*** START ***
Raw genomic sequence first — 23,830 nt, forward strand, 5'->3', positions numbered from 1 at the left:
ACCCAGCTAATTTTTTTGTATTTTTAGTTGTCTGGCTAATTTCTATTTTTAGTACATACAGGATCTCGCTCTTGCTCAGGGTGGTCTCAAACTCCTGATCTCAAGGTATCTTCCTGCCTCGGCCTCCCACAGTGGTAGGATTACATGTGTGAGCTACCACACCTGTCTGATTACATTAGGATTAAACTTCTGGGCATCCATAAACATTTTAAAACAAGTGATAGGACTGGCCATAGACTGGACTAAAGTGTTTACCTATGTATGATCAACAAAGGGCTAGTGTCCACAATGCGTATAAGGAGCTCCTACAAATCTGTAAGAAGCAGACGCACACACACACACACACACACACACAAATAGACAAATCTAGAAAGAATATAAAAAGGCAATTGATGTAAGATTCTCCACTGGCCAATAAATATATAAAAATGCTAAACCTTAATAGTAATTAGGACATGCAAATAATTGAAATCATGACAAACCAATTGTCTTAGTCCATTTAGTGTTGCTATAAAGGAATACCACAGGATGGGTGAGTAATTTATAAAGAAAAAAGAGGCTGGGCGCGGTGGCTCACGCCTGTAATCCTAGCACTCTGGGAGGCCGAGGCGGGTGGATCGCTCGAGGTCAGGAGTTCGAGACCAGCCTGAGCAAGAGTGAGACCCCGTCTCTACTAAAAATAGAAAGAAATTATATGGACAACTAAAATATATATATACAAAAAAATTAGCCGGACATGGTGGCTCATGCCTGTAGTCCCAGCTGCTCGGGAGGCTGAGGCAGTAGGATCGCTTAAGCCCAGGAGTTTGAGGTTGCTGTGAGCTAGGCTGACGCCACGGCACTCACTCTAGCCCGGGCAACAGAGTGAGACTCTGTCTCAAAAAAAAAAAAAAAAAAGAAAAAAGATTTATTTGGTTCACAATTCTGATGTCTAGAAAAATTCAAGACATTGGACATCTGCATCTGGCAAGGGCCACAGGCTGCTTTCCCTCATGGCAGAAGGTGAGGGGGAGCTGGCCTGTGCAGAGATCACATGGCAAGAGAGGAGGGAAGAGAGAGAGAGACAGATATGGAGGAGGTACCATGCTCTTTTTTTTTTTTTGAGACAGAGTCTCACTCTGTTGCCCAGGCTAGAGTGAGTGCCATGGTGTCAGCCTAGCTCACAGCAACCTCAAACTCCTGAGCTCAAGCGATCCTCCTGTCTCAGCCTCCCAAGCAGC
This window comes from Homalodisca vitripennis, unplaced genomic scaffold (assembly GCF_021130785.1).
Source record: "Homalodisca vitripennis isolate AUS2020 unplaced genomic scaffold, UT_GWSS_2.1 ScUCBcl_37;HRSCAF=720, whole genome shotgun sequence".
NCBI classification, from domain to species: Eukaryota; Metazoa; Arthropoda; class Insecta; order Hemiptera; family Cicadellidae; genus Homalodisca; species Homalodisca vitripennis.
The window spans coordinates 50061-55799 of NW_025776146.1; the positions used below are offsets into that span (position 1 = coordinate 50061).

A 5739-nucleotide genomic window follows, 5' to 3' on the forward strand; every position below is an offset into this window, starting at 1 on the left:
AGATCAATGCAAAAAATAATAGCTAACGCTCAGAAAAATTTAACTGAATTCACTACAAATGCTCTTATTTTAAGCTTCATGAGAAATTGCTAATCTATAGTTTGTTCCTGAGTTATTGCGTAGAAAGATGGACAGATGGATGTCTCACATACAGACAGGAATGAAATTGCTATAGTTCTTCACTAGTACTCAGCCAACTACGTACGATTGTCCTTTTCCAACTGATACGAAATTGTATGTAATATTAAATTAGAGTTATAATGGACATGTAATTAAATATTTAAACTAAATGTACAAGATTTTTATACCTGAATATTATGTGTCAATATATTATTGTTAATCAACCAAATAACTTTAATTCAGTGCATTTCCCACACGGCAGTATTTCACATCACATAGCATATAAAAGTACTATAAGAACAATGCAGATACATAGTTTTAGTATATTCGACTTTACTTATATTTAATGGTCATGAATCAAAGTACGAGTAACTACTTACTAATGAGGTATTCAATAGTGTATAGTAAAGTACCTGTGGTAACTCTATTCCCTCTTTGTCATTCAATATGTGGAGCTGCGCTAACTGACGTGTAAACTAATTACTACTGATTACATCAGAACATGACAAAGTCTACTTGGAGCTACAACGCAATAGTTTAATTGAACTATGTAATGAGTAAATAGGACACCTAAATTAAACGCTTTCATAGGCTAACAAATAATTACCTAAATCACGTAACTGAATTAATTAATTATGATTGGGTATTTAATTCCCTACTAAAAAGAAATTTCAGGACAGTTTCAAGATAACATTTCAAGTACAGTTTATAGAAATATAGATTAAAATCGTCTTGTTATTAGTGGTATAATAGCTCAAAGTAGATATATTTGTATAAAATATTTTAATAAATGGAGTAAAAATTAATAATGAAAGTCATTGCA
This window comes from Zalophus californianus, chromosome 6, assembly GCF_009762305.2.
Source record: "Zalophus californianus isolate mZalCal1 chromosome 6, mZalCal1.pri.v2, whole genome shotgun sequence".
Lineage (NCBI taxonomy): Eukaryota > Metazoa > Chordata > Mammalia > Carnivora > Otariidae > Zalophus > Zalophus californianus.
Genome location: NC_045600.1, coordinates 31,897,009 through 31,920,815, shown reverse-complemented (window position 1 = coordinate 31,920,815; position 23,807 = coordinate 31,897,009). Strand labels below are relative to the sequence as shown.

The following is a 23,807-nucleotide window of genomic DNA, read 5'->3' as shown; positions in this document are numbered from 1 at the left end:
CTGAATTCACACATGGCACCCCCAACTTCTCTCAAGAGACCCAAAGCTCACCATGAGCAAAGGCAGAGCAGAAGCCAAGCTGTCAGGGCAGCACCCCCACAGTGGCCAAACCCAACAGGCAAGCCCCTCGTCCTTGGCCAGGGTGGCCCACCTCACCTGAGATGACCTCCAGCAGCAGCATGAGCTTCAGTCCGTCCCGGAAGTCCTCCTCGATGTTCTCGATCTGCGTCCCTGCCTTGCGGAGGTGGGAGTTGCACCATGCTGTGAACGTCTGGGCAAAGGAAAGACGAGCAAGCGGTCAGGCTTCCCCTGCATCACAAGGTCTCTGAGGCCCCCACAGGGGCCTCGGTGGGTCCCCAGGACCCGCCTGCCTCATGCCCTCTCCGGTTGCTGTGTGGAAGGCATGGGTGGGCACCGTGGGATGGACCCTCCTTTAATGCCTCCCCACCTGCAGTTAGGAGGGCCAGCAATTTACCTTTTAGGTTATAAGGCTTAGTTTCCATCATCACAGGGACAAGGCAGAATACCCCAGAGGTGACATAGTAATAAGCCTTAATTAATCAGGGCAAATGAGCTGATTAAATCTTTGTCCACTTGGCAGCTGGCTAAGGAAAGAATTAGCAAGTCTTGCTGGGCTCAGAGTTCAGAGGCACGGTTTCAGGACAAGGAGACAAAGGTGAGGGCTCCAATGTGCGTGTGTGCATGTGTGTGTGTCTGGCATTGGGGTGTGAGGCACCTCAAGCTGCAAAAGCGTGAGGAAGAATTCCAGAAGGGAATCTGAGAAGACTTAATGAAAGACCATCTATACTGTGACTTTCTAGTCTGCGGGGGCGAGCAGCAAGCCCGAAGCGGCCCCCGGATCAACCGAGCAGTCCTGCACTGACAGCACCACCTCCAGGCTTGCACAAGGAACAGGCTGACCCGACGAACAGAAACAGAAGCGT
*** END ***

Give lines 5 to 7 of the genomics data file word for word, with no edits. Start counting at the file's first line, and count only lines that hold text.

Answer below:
NCBI classification, from domain to species: Eukaryota; Metazoa; Arthropoda; class Insecta; order Hemiptera; family Cicadellidae; genus Homalodisca; species Homalodisca vitripennis.
The window spans coordinates 50061-55799 of NW_025776146.1; the positions used below are offsets into that span (position 1 = coordinate 50061).

A 5739-nucleotide genomic window follows, 5' to 3' on the forward strand; every position below is an offset into this window, starting at 1 on the left: